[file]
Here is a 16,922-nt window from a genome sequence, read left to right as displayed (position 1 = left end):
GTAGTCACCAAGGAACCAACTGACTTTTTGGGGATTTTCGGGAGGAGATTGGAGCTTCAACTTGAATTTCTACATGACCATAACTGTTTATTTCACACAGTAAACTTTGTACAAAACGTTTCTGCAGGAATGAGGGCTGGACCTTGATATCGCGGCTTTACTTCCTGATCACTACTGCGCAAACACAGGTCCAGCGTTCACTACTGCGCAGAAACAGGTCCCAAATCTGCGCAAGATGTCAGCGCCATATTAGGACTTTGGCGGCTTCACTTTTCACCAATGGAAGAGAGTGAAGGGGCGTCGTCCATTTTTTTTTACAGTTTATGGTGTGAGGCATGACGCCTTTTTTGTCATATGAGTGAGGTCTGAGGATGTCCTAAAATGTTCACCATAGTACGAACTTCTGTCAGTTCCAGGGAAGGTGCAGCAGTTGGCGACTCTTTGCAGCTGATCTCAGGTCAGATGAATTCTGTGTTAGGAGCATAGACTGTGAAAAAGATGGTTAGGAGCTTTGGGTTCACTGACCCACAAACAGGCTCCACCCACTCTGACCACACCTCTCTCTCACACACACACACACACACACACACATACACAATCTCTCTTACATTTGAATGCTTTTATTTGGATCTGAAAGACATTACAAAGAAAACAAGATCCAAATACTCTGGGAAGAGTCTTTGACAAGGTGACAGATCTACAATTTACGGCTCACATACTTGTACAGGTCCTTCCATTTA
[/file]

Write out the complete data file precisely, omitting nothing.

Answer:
Here is a 16,922-nt window from a genome sequence, read left to right as displayed (position 1 = left end):
GTAGTCACCAAGGAACCAACTGACTTTTTGGGGATTTTCGGGAGGAGATTGGAGCTTCAACTTGAATTTCTACATGACCATAACTGTTTATTTCACACAGTAAACTTTGTACAAAACGTTTCTGCAGGAATGAGGGCTGGACCTTGATATCGCGGCTTTACTTCCTGATCACTACTGCGCAAACACAGGTCCAGCGTTCACTACTGCGCAGAAACAGGTCCCAAATCTGCGCAAGATGTCAGCGCCATATTAGGACTTTGGCGGCTTCACTTTTCACCAATGGAAGAGAGTGAAGGGGCGTCGTCCATTTTTTTTTACAGTTTATGGTGTGAGGCATGACGCCTTTTTTGTCATATGAGTGAGGTCTGAGGATGTCCTAAAATGTTCACCATAGTACGAACTTCTGTCAGTTCCAGGGAAGGTGCAGCAGTTGGCGACTCTTTGCAGCTGATCTCAGGTCAGATGAATTCTGTGTTAGGAGCATAGACTGTGAAAAAGATGGTTAGGAGCTTTGGGTTCACTGACCCACAAACAGGCTCCACCCACTCTGACCACACCTCTCTCTCACACACACACACACACACACACACATACACAATCTCTCTTACATTTGAATGCTTTTATTTGGATCTGAAAGACATTACAAAGAAAACAAGATCCAAATACTCTGGGAAGAGTCTTTGACAAGGTGACAGATCTACAATTTACGGCTCACATACTTGTACAGGTCCTTCCATTTA